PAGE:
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Why France’s top tier of rugby league is worth following around the world.

Ex-NRL and Super League players abound in the Elite 1 league, which returns this weekend after its holiday break. France’s How about this for a star-studded lineup: Dean Whare, a center from New Zealand and a 2020 NRL Grand Finalist; James Segeyaro, a former hooker from North Queensland, Penrith, and Papua New Guinea; Morgan Escaré, 2018 Super League champion; Corey Norman, a former Queensland halfback; and Super League and NRL champion Joseph Paulo. All of them have signed with French Elite 1 clubs, so they should play when the league comes back on Saturday.

Even though every game will feature world-renowned players, there won’t be much coverage on television or in the press, and only a few hundred fans will be watching on modest grounds.

in various small towns. This is the strange world of Elite 1, where famous people from all over the world do well-paid work in complete silence from the media.

Veteran players are now staying in France for another year or two to play in the domestic league rather than returning home to Australia or New Zealand when their contracts at Catalans or Toulouse expire. After making his final appearance for Catalans Dragons in the 2021 Super League Grand Final, former Australia player James Maloney signed with Lézignan. This marked the beginning of this trend. Maloney was very forthright about his plans; He and his family wanted to stay in a beautiful area without having to put him through a full preseason or daily training.

Maloney, who is now 36 years old, is making a big difference for Lézignan, where he is joined by Norman and Jason Baitieri, a former captain of France and Catalans. All of these notable new recruits are in their 30s; Mitch Garbutt, a former Leeds and Hull KR forward who is now a Saint Gaudens player and coach, is 33 years old, Paulo, a former Toulouse colleague, turned 35 this week, and Segeyaro is 32 years old. However, the majority still have at least a few years of part-time rugby left in them.

French players who are returning from Super League are the other strand of this attention-grabbing recruitment. Tony Gigot, a scrum-half from France, was signed by Albi this week and will play alongside Hakim Miloudi, a former Hull center.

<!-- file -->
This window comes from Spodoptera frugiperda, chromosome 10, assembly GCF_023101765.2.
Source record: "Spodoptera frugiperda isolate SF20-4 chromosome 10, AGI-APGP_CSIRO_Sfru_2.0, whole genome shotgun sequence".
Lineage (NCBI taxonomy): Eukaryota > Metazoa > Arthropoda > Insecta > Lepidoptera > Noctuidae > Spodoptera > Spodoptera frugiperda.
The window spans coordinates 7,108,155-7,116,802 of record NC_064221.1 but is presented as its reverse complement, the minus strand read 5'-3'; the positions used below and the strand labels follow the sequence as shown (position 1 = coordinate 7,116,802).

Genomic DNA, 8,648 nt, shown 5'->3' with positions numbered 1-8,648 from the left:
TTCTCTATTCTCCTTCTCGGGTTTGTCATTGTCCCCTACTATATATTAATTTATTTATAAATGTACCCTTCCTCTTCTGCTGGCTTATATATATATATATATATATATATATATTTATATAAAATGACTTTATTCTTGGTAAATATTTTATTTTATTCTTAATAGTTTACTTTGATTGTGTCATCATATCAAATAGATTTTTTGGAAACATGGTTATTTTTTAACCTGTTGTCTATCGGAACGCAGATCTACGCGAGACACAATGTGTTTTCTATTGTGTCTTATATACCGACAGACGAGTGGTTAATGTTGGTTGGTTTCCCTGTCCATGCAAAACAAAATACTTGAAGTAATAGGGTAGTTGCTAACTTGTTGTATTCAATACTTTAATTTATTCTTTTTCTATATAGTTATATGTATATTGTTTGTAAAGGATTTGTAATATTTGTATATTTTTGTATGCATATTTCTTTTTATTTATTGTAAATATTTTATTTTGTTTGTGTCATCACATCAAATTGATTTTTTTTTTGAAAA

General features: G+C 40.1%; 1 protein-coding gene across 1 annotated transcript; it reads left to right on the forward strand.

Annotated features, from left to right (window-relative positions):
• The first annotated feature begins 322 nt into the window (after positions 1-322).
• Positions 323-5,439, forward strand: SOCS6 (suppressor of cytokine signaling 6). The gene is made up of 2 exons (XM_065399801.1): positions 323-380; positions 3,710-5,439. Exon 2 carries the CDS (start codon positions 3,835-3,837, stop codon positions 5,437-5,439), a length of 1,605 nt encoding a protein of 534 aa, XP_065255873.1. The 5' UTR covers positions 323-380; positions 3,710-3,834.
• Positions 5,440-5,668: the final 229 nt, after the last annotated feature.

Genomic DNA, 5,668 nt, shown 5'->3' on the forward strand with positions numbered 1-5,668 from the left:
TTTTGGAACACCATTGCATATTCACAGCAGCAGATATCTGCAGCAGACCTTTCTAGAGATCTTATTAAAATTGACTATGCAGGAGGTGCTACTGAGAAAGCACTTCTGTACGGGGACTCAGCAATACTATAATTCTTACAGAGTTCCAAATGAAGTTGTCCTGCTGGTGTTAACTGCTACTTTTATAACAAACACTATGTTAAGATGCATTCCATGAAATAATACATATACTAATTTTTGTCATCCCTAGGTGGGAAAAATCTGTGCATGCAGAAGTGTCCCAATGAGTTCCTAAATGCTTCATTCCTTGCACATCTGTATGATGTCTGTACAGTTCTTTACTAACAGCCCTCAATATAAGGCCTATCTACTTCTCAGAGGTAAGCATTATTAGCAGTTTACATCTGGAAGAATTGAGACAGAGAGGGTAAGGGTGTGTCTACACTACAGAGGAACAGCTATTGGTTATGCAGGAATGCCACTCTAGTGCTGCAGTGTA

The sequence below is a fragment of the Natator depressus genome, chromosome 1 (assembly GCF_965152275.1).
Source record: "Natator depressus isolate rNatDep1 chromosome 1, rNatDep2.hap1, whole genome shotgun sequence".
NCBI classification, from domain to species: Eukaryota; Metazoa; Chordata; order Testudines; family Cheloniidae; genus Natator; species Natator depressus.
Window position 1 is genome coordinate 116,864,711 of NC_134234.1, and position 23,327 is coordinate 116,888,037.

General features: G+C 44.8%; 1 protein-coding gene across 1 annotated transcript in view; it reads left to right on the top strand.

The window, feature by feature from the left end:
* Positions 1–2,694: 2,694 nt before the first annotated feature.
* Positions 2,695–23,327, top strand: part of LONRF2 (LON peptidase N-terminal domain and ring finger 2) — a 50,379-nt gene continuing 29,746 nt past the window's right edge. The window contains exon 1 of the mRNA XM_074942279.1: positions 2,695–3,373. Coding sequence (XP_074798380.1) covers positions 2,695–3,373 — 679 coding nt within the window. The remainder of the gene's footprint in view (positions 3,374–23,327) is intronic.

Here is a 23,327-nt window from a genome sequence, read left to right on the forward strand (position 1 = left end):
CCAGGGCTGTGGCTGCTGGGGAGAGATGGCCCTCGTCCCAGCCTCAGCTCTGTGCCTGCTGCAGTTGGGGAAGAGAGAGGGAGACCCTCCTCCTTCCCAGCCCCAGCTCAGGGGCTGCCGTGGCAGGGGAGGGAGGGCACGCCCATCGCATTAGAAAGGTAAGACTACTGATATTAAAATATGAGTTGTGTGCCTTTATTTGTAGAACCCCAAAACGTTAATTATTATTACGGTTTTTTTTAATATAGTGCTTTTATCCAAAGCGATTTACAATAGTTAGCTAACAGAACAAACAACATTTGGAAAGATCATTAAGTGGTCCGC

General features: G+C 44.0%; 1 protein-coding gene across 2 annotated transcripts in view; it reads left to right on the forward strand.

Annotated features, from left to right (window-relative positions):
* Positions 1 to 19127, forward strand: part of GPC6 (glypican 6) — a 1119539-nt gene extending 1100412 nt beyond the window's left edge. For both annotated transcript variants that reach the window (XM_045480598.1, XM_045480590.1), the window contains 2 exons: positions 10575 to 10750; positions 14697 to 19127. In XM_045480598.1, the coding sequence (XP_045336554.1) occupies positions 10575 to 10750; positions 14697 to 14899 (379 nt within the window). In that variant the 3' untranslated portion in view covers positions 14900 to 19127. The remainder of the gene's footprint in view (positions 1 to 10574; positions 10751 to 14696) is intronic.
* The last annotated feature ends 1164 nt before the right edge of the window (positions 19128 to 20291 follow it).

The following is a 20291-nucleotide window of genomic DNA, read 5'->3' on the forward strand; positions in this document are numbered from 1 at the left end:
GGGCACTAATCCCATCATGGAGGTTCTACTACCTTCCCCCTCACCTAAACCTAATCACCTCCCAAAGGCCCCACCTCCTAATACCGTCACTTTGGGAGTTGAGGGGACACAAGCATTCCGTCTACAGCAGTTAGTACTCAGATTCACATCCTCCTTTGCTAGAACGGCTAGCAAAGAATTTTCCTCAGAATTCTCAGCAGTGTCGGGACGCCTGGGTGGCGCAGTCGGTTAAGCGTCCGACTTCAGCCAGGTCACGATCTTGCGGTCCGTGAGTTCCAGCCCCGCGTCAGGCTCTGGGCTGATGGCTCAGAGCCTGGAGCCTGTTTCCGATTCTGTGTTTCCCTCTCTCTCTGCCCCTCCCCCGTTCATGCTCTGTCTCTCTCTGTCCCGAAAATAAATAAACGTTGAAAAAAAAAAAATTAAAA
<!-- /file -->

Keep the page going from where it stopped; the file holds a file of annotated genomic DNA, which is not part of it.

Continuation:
Escaré, who is 31 years old and has played in nearly 200 Super League games, is unsurprisingly winning games for Carcassonne, who are the defending champions.

Benjamin Jullien, a second rower from France, will wear the Pia XIII Baroudeur uniform for the 200th time in his career. He and Whare went to Antoni Maria last month for the Donkeys’ first season back in the Premier League since the club folded shortly after winning the title in 2013.

While the attendance at most Elite 1 games hovers around 1,000, who is paying for these well-known players’ salaries when they are not making as much as they did in Super League?

The usual suspects, wealthy sponsors and owners, generous state benefits, and the traditional way French clubs get their money: local administration. Local sports journalist Steve Brady asserts that the renaissance is driven by money. It seems to be everywhere in Elite 1. After Covid, there is a financial confidence that is even more remarkable.

Is this spending spree indicative of new life in the French domestic game or the result of a few exuberant, ambitious clubs? Brady asserts, “I think it’s because of the rumored financial windfall the game is expecting from the 2025 World Cup.

” I am aware that the funding provided by the government will be extremely generous, permitting more of a torrent than a trickle into the French championship. However, there is a mix of joy and amusement. The official line is that these players will help young French players succeed in the short term while also having an impact in the long run. However, some treizistes (thirteenists) believe that it obstructs a path for local children and is an insult to the excellent junior development systems.

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